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The impact of fashion

This may come as a shocker for some or common belief to others, but did you know that Fashion is one of the most resource-exhausting industries in the world, both in terms of natural and human resources?

Fast fashion is all about speed and keeping costs low, so that new collections can be introduced as frequently as possible on the high street. This cause-and-effect relationship results in a damaging and abusive chain that directly affects the environment and millions of people. Yes, in a very bad way.

On the environment

On average, a Global citizen consumes 11.4 kg of apparel annually. This produces 442kg CO2 emissions per capita. About the same amount emitted while driving a car 1,500 miles. Not only that, according to a recent report, the industry is well on its way towards tripling its global production by 2050 by 160 million tons of clothing.

On water pollution

Pollution is one of the main consequences of this cycle as vast amounts of water are needed throughout the entire production process – from processing raw materials to manufacturing and dying textiles. Add to that the half a million ton of microfibers that end up in the world’s waterways, harming local marine life.

The 2018 Climate Works Report showed that in 2015 the global fashion industry consumed 79 billion cubic meters of water, which is more than what is used for electricity production, and poses a real threat of water shortage in countries that grow cotton.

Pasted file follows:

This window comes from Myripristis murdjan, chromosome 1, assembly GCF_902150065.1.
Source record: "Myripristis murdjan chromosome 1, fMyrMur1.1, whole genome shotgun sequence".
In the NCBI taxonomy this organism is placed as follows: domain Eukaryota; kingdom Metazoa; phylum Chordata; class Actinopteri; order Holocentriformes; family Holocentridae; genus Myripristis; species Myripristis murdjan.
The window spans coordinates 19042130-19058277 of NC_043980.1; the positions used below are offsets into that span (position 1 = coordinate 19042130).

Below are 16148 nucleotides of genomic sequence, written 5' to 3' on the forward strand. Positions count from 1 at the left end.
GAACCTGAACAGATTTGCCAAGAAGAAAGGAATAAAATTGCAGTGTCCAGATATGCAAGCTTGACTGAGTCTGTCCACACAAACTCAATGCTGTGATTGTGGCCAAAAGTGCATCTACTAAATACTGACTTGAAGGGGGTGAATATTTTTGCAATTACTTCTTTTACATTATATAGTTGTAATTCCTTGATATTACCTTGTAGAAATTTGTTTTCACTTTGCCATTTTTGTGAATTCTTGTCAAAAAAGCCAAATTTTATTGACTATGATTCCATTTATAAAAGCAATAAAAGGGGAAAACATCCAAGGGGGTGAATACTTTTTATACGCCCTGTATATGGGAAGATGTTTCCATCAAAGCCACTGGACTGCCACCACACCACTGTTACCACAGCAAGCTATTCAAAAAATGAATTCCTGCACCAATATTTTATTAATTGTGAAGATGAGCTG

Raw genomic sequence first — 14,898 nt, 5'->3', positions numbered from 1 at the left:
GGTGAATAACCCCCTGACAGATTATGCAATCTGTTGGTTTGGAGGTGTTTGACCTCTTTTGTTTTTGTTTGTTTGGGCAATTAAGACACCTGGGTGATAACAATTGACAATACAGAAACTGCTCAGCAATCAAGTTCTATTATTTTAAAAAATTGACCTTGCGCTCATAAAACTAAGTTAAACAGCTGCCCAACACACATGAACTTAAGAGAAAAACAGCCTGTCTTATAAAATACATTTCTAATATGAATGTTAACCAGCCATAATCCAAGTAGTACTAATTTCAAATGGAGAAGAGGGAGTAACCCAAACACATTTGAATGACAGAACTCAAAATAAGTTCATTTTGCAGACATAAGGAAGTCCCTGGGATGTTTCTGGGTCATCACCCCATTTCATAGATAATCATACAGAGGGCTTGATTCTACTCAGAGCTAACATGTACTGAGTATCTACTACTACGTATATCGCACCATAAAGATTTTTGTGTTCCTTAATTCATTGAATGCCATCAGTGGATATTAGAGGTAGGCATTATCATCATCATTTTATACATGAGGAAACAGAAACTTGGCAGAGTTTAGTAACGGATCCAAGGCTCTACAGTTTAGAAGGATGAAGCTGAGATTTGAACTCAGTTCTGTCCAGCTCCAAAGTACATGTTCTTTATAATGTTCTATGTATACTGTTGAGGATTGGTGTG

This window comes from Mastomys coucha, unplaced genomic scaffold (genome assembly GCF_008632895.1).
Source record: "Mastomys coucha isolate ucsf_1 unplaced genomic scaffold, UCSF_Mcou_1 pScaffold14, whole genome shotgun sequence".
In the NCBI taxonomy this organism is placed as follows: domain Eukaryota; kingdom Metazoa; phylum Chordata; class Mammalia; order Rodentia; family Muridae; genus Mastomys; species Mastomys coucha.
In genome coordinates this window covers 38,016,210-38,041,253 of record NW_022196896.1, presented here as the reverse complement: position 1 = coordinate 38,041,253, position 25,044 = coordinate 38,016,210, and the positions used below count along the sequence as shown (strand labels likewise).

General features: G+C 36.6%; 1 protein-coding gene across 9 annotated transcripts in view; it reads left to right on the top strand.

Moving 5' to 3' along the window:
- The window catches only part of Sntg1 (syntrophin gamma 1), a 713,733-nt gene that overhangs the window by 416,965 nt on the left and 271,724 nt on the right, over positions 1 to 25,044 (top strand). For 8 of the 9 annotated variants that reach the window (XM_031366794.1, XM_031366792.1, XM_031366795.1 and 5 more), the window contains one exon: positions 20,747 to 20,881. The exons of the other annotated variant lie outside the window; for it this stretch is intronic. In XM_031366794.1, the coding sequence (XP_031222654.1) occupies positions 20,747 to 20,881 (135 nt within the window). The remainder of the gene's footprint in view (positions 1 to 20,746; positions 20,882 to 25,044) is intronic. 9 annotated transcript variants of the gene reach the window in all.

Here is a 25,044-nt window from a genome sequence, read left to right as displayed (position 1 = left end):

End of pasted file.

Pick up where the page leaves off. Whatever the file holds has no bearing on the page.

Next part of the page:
Let’s take a regular pair of jeans for example. It takes around 1,800 gallons of water to produce one pair of jeans. And that’s just to grow the cotton used to make it. In the colouring process, Synthetic dyes are used, which is highly toxic to factory workers and pollutes waterways.

As well as water pollution, the worldwide-spread nature of the fashion industry mean that apparel can be designed in one country, produced in another and sold in various other countries. This process emits huge amounts of CO2 as it requires constant transportation and energy use.

On waste

Americans throw away around 40 kilos of clothing per person every year. But only about 1% of clothing is ever recycled. The rest is burned, dumped into landfills or shipped off to developing countries to be sold in bulk- consequentially destroying the local industry. Even when you donate them to charity, it turns out only 10% of those clothes end up being sold. The rest will have the same depressing fate.

On People

“Brands, retailers and consumers have all become fantastically adept at divorcing fashion from the very fact that it is been made by an army of living, breathing, human beings with resources which are depleting the environment” – Lucy Firth, The True Cost

The global nature of the fast fashion industry allows for retailers to choose where to manufacture. With low cost in mind (always), the choice is usually poor developing countries, where there is little regulation and factories end up competing with one another – a factor that drives the price of production even lower, yet increases the labor volume for workers, who are often conditioned to work under inhumane and dangerous conditions for just as inhumane wages.

For instance, cotton farmers in countries like India are made to spray their fields with pesticide in order to protect their crops – but who is protecting the farmers? Some of the chemicals used are banned in the West, yet these farmers have unprotected, direct contact with them on a daily basis.

Cotton vs Organic cotton

Conventional cotton crops are the world’s largest consumers of pesticide.

They make up 24% of all insecticides and 11% of all pesticides worldwide, negatively impacting soil and water.

Organic cotton, on the other hand, is grown without the use of such chemicals. In fact, in order to gain organic status, organic cotton is grown from non-generically modified seeds.

Farmers use more natural methods such as compost, crop rotation, cover crops and they weed by hand or machine. This results in better soil quality, enhanced biodiversity and is much less harmful to the environment as a whole.